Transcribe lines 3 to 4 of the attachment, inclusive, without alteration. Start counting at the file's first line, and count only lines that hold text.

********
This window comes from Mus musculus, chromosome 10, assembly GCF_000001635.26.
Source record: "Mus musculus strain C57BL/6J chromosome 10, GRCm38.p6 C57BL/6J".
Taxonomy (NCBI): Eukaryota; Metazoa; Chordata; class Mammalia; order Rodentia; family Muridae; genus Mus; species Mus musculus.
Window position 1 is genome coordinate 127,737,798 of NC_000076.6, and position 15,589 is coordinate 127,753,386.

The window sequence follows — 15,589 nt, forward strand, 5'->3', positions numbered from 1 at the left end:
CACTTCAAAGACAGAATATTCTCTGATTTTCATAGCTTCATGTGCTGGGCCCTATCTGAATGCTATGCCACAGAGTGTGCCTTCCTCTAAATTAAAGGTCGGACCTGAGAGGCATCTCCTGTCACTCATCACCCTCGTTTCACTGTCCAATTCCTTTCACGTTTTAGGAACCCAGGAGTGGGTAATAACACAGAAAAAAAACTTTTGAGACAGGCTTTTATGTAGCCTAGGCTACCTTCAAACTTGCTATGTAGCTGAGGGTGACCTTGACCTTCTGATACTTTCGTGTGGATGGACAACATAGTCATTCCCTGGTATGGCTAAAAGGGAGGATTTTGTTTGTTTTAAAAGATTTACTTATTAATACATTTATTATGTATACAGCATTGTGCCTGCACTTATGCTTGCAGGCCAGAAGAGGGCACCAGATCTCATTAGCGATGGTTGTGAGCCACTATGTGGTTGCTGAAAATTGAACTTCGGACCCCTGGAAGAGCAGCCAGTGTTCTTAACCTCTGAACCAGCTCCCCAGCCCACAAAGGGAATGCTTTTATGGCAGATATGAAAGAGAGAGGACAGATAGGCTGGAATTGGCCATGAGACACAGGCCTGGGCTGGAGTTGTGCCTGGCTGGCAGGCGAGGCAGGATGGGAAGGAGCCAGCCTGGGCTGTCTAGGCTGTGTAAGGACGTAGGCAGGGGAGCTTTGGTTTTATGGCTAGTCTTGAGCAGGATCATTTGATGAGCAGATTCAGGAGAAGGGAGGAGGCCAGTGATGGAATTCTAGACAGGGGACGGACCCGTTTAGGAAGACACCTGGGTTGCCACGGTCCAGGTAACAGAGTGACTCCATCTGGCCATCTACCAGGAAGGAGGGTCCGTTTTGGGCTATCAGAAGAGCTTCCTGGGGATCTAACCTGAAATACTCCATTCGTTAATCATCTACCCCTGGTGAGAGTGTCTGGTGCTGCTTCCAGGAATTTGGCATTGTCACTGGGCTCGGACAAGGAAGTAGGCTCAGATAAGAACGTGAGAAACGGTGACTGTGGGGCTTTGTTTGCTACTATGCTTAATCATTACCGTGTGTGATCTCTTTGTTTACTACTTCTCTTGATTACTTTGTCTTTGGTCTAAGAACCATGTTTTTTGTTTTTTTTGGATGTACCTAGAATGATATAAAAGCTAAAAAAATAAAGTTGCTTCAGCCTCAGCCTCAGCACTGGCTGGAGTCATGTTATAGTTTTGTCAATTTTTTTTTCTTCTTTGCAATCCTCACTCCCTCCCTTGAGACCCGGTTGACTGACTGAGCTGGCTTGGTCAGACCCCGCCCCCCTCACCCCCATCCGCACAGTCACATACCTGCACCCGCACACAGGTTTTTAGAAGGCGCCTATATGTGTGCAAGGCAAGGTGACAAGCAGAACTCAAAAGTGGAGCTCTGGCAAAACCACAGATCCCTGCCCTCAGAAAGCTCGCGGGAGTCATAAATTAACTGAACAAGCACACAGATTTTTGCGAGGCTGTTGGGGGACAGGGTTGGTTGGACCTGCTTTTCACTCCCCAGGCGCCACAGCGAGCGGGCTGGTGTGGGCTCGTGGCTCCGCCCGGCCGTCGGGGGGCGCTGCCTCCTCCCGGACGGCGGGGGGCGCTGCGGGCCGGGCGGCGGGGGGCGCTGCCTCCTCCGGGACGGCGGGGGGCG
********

Taxonomy (NCBI): Eukaryota; Metazoa; Chordata; class Mammalia; order Rodentia; family Muridae; genus Mus; species Mus musculus.
Window position 1 is genome coordinate 127,737,798 of NC_000076.6, and position 15,589 is coordinate 127,753,386.